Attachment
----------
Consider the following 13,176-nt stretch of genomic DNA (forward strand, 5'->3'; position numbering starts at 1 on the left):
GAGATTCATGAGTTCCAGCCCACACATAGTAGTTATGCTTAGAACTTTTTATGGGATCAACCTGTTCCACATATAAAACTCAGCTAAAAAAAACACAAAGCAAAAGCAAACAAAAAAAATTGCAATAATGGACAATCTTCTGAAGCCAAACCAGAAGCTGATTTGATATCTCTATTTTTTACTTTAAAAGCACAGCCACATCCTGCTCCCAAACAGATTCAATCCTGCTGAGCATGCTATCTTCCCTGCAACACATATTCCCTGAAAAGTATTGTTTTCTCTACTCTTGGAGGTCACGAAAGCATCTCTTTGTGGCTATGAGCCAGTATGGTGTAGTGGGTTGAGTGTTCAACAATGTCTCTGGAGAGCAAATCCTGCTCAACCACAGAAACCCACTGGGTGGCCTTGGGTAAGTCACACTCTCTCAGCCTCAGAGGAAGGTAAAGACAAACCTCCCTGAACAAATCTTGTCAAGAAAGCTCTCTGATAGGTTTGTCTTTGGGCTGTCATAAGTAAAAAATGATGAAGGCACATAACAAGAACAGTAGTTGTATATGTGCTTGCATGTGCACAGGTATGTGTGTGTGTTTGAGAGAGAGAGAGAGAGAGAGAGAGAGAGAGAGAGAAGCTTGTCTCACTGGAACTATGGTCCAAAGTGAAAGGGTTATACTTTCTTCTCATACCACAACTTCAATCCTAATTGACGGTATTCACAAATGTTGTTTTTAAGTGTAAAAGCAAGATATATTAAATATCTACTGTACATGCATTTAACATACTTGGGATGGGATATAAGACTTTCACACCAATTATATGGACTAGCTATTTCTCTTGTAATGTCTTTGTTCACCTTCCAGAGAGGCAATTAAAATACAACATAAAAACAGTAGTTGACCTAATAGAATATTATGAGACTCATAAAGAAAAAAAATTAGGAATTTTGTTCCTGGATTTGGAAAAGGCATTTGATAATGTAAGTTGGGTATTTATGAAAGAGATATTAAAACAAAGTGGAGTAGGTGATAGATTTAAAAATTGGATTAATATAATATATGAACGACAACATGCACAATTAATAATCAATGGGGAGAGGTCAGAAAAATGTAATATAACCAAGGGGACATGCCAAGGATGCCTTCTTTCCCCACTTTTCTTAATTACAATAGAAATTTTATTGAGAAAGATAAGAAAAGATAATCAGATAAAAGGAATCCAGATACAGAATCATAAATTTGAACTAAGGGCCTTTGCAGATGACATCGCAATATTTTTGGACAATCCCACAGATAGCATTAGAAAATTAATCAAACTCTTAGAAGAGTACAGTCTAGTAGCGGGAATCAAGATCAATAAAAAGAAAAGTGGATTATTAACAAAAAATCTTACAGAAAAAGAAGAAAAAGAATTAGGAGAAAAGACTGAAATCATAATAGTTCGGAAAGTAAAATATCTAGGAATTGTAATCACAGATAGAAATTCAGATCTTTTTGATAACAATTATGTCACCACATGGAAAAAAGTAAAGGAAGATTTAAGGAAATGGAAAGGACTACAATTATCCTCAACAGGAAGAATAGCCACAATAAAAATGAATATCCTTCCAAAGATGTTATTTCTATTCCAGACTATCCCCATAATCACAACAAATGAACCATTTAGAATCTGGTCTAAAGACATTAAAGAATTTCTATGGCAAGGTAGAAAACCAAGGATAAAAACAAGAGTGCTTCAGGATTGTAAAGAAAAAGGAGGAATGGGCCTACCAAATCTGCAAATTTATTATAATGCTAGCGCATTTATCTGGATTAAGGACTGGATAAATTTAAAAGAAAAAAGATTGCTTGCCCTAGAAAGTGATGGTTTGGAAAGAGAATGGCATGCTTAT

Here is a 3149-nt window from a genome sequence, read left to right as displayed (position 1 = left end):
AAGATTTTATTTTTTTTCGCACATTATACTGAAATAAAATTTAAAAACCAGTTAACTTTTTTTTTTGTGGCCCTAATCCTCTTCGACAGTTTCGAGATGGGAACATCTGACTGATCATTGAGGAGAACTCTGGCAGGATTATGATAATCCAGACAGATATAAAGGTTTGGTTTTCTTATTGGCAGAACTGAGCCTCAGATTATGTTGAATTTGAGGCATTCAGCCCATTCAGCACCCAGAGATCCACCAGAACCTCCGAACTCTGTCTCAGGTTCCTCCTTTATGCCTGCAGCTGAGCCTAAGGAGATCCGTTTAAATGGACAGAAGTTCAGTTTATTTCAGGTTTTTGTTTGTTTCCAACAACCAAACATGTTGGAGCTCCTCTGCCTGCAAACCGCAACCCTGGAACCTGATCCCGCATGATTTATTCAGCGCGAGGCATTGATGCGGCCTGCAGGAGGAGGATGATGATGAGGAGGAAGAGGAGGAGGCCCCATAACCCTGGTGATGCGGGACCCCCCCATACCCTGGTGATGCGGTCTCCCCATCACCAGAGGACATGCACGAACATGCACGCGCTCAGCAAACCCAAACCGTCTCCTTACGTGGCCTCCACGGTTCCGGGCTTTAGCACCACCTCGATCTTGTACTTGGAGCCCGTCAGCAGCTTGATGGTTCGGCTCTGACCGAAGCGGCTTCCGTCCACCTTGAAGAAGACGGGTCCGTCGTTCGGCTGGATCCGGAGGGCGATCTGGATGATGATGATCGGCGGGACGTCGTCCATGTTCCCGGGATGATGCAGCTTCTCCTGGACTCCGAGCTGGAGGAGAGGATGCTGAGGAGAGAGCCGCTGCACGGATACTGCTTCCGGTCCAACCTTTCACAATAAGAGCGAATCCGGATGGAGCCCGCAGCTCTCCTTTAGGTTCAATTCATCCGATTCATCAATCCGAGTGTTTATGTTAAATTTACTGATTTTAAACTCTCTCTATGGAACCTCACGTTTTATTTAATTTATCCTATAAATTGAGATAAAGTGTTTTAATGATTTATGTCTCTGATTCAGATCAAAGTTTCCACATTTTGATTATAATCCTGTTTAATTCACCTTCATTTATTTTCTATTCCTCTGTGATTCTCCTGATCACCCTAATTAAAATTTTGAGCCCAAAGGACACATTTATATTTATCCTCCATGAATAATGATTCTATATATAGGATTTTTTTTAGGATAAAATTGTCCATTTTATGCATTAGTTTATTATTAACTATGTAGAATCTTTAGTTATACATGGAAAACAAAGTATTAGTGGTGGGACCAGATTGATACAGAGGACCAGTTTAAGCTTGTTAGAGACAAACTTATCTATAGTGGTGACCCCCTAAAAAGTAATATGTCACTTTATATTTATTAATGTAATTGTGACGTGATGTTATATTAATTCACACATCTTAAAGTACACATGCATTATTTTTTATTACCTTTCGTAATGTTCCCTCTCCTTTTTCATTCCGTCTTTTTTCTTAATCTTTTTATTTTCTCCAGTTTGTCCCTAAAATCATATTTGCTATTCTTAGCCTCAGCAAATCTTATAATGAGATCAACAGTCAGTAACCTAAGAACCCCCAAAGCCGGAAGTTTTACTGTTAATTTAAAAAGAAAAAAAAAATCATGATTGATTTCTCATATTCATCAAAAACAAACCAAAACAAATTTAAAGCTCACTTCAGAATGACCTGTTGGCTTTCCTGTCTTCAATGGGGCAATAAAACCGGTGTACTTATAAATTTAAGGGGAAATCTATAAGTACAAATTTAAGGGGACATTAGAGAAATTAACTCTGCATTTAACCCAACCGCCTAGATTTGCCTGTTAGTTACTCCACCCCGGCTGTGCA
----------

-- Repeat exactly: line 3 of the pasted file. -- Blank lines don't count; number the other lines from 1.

Here is a 3149-nt window from a genome sequence, read left to right as displayed (position 1 = left end):